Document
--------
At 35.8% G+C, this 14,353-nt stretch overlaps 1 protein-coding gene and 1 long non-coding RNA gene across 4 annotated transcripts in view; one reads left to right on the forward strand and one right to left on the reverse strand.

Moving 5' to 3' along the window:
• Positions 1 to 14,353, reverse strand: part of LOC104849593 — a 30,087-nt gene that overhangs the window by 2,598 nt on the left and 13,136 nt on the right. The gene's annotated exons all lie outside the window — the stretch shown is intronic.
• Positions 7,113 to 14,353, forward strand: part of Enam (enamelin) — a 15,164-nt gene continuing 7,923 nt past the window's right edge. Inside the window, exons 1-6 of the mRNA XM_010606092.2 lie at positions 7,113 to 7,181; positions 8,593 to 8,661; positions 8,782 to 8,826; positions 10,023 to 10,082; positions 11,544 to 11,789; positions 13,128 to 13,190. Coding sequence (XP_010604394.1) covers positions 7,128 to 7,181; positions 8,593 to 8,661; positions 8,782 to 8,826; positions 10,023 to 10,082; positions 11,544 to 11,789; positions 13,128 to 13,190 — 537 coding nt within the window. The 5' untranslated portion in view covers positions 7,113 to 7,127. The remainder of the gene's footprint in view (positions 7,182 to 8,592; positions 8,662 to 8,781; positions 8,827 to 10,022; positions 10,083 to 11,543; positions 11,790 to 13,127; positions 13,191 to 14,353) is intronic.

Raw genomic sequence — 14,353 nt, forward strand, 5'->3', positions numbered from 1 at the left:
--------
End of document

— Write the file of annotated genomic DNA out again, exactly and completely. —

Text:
At 35.8% G+C, this 14,353-nt stretch overlaps 1 protein-coding gene and 1 long non-coding RNA gene across 4 annotated transcripts in view; one reads left to right on the forward strand and one right to left on the reverse strand.

Moving 5' to 3' along the window:
• Positions 1 to 14,353, reverse strand: part of LOC104849593 — a 30,087-nt gene that overhangs the window by 2,598 nt on the left and 13,136 nt on the right. The gene's annotated exons all lie outside the window — the stretch shown is intronic.
• Positions 7,113 to 14,353, forward strand: part of Enam (enamelin) — a 15,164-nt gene continuing 7,923 nt past the window's right edge. Inside the window, exons 1-6 of the mRNA XM_010606092.2 lie at positions 7,113 to 7,181; positions 8,593 to 8,661; positions 8,782 to 8,826; positions 10,023 to 10,082; positions 11,544 to 11,789; positions 13,128 to 13,190. Coding sequence (XP_010604394.1) covers positions 7,128 to 7,181; positions 8,593 to 8,661; positions 8,782 to 8,826; positions 10,023 to 10,082; positions 11,544 to 11,789; positions 13,128 to 13,190 — 537 coding nt within the window. The 5' untranslated portion in view covers positions 7,113 to 7,127. The remainder of the gene's footprint in view (positions 7,182 to 8,592; positions 8,662 to 8,781; positions 8,827 to 10,022; positions 10,083 to 11,543; positions 11,790 to 13,127; positions 13,191 to 14,353) is intronic.

Raw genomic sequence — 14,353 nt, forward strand, 5'->3', positions numbered from 1 at the left: